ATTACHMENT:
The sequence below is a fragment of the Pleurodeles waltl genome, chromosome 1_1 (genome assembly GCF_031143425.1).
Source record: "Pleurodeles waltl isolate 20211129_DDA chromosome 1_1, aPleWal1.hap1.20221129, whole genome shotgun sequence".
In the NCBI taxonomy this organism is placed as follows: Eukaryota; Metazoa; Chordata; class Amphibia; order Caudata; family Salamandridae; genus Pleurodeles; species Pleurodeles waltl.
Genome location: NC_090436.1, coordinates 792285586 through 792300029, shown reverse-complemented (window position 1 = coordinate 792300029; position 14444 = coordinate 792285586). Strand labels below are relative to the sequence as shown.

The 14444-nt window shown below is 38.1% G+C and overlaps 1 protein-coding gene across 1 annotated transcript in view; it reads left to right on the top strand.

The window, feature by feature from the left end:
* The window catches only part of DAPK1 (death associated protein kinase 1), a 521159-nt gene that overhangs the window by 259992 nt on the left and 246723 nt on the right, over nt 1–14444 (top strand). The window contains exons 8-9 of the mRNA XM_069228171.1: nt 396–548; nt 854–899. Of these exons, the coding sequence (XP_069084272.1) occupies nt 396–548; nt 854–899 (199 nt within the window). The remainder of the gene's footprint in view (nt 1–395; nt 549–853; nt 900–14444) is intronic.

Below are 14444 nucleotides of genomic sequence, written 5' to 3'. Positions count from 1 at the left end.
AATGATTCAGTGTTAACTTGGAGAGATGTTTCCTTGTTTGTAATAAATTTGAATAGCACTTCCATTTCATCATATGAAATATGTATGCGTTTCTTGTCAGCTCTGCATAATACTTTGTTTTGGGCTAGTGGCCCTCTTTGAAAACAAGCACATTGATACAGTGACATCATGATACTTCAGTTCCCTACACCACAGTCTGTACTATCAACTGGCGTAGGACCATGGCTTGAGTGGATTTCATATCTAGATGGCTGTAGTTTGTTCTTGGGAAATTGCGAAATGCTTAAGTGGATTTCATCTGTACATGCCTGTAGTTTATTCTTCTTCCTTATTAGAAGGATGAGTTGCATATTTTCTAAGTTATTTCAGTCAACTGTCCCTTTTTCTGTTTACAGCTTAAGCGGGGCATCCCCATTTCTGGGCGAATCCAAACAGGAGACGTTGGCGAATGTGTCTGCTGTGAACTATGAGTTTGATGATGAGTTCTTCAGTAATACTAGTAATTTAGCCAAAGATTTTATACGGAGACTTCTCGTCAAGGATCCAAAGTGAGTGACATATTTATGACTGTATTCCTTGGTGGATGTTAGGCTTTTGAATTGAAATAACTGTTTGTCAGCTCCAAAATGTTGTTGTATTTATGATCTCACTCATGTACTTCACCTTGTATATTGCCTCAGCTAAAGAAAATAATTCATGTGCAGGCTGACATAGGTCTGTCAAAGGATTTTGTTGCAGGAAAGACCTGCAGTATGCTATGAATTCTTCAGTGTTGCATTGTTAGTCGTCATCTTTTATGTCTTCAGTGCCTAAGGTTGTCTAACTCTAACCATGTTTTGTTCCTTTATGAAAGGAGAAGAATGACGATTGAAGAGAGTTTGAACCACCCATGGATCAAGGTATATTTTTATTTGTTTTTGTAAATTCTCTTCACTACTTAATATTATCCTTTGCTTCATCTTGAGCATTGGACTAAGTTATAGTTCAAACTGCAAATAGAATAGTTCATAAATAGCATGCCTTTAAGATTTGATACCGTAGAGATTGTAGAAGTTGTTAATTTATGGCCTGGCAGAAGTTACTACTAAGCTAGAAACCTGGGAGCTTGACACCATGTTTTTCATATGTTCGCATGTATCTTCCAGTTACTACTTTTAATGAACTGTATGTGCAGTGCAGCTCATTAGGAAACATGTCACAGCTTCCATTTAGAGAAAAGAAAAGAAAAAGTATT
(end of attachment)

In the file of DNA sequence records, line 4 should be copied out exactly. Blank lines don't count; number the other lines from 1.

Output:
Genome location: NC_090436.1, coordinates 792285586 through 792300029, shown reverse-complemented (window position 1 = coordinate 792300029; position 14444 = coordinate 792285586). Strand labels below are relative to the sequence as shown.